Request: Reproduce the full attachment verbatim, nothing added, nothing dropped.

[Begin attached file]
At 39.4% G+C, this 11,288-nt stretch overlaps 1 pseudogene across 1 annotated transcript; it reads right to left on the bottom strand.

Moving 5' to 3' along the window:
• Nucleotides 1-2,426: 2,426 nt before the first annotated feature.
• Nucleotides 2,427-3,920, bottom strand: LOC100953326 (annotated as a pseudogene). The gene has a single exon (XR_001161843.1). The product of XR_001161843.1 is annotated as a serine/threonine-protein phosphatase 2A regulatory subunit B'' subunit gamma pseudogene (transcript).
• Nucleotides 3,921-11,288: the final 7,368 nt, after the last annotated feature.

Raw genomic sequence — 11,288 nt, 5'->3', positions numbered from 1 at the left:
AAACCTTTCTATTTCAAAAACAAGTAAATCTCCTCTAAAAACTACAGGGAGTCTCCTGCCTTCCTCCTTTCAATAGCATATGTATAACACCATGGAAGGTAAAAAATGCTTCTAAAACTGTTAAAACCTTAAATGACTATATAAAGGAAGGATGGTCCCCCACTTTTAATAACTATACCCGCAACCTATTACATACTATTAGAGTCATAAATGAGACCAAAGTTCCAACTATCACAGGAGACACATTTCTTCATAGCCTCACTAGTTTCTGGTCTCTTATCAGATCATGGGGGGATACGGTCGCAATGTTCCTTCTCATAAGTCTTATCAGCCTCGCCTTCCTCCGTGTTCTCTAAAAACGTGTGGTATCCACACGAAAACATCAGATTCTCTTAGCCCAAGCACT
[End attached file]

At 39.4% G+C, this 11,288-nt stretch overlaps 1 pseudogene across 1 annotated transcript; it reads right to left on the bottom strand.

Moving 5' to 3' along the window:
• Nucleotides 1-2,426: 2,426 nt before the first annotated feature.
• Nucleotides 2,427-3,920, bottom strand: LOC100953326 (annotated as a pseudogene). The gene has a single exon (XR_001161843.1). The product of XR_001161843.1 is annotated as a serine/threonine-protein phosphatase 2A regulatory subunit B'' subunit gamma pseudogene (transcript).
• Nucleotides 3,921-11,288: the final 7,368 nt, after the last annotated feature.

Raw genomic sequence — 11,288 nt, 5'->3', positions numbered from 1 at the left:
AAACCTTTCTATTTCAAAAACAAGTAAATCTCCTCTAAAAACTACAGGGAGTCTCCTGCCTTCCTCCTTTCAATAGCATATGTATAACACCATGGAAGGTAAAAAATGCTTCTAAAACTGTTAAAACCTTAAATGACTATATAAAGGAAGGATGGTCCCCCACTTTTAATAACTATACCCGCAACCTATTACATACTATTAGAGTCATAAATGAGACCAAAGTTCCAACTATCACAGGAGACACATTTCTTCATAGCCTCACTAGTTTCTGGTCTCTTATCAGATCATGGGGGGATACGGTCGCAATGTTCCTTCTCATAAGTCTTATCAGCCTCGCCTTCCTCCGTGTTCTCTAAAAACGTGTGGTATCCACACGAAAACATCAGATTCTCTTAGCCCAAGCACT